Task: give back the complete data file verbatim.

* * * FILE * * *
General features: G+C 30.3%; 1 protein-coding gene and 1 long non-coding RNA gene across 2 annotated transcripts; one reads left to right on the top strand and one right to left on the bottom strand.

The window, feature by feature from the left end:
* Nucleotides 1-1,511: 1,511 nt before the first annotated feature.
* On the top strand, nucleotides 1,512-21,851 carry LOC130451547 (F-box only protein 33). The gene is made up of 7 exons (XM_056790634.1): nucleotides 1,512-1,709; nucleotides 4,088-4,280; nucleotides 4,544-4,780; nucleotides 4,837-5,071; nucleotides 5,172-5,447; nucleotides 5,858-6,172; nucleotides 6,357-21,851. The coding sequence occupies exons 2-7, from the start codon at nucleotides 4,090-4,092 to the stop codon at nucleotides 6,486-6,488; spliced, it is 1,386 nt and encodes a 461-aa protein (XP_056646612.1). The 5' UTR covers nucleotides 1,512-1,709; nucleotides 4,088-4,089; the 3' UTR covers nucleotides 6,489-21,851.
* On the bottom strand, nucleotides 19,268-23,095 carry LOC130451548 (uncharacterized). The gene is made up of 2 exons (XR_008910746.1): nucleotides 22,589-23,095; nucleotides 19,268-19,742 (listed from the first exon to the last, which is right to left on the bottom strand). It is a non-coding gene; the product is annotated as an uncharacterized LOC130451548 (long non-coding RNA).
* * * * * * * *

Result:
General features: G+C 30.3%; 1 protein-coding gene and 1 long non-coding RNA gene across 2 annotated transcripts; one reads left to right on the top strand and one right to left on the bottom strand.

The window, feature by feature from the left end:
* Nucleotides 1-1,511: 1,511 nt before the first annotated feature.
* On the top strand, nucleotides 1,512-21,851 carry LOC130451547 (F-box only protein 33). The gene is made up of 7 exons (XM_056790634.1): nucleotides 1,512-1,709; nucleotides 4,088-4,280; nucleotides 4,544-4,780; nucleotides 4,837-5,071; nucleotides 5,172-5,447; nucleotides 5,858-6,172; nucleotides 6,357-21,851. The coding sequence occupies exons 2-7, from the start codon at nucleotides 4,090-4,092 to the stop codon at nucleotides 6,486-6,488; spliced, it is 1,386 nt and encodes a 461-aa protein (XP_056646612.1). The 5' UTR covers nucleotides 1,512-1,709; nucleotides 4,088-4,089; the 3' UTR covers nucleotides 6,489-21,851.
* On the bottom strand, nucleotides 19,268-23,095 carry LOC130451548 (uncharacterized). The gene is made up of 2 exons (XR_008910746.1): nucleotides 22,589-23,095; nucleotides 19,268-19,742 (listed from the first exon to the last, which is right to left on the bottom strand). It is a non-coding gene; the product is annotated as an uncharacterized LOC130451548 (long non-coding RNA).